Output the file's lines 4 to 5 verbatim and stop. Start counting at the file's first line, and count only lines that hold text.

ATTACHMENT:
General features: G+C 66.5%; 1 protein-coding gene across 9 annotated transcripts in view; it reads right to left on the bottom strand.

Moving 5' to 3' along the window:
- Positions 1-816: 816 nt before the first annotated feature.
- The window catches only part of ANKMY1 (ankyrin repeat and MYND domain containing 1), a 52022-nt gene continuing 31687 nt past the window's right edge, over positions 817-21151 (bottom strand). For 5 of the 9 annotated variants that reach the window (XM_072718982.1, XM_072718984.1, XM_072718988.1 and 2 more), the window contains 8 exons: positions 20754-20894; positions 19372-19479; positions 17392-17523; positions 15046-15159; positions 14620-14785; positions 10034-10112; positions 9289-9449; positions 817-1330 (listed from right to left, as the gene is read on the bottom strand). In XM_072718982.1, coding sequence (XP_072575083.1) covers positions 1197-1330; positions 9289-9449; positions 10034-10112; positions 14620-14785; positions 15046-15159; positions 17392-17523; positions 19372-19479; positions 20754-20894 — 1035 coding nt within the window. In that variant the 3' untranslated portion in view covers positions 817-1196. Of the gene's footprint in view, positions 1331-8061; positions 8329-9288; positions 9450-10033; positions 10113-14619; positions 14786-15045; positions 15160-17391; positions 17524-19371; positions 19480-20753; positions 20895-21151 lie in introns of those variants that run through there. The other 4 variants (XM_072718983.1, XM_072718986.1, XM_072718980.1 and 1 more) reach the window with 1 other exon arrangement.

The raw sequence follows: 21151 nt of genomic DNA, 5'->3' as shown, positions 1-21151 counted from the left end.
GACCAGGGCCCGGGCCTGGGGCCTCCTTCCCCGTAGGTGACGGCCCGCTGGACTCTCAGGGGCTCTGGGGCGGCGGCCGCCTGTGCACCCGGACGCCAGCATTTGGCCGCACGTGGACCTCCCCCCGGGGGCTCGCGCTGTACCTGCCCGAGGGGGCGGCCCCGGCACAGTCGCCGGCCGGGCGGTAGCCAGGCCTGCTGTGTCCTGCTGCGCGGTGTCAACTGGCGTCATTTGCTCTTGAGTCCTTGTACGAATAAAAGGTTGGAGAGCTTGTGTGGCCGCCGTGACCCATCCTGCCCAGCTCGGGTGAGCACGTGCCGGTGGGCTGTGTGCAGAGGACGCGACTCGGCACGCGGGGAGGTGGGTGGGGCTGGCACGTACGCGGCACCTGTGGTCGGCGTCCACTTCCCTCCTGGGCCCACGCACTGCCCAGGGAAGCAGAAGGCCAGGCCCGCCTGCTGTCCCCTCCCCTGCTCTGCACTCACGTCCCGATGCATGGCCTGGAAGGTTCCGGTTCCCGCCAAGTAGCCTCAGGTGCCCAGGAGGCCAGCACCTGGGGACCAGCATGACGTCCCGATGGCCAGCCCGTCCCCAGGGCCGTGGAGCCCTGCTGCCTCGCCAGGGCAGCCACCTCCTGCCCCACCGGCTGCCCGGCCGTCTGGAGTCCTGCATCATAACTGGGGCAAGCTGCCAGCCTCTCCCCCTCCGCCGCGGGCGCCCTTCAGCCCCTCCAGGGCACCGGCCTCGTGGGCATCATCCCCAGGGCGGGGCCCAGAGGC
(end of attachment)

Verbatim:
- The window catches only part of ANKMY1 (ankyrin repeat and MYND domain containing 1), a 52022-nt gene continuing 31687 nt past the window's right edge, over positions 817-21151 (bottom strand). For 5 of the 9 annotated variants that reach the window (XM_072718982.1, XM_072718984.1, XM_072718988.1 and 2 more), the window contains 8 exons: positions 20754-20894; positions 19372-19479; positions 17392-17523; positions 15046-15159; positions 14620-14785; positions 10034-10112; positions 9289-9449; positions 817-1330 (listed from right to left, as the gene is read on the bottom strand). In XM_072718982.1, coding sequence (XP_072575083.1) covers positions 1197-1330; positions 9289-9449; positions 10034-10112; positions 14620-14785; positions 15046-15159; positions 17392-17523; positions 19372-19479; positions 20754-20894 — 1035 coding nt within the window. In that variant the 3' untranslated portion in view covers positions 817-1196. Of the gene's footprint in view, positions 1331-8061; positions 8329-9288; positions 9450-10033; positions 10113-14619; positions 14786-15045; positions 15160-17391; positions 17524-19371; positions 19480-20753; positions 20895-21151 lie in introns of those variants that run through there. The other 4 variants (XM_072718983.1, XM_072718986.1, XM_072718980.1 and 1 more) reach the window with 1 other exon arrangement.

The raw sequence follows: 21151 nt of genomic DNA, 5'->3' as shown, positions 1-21151 counted from the left end.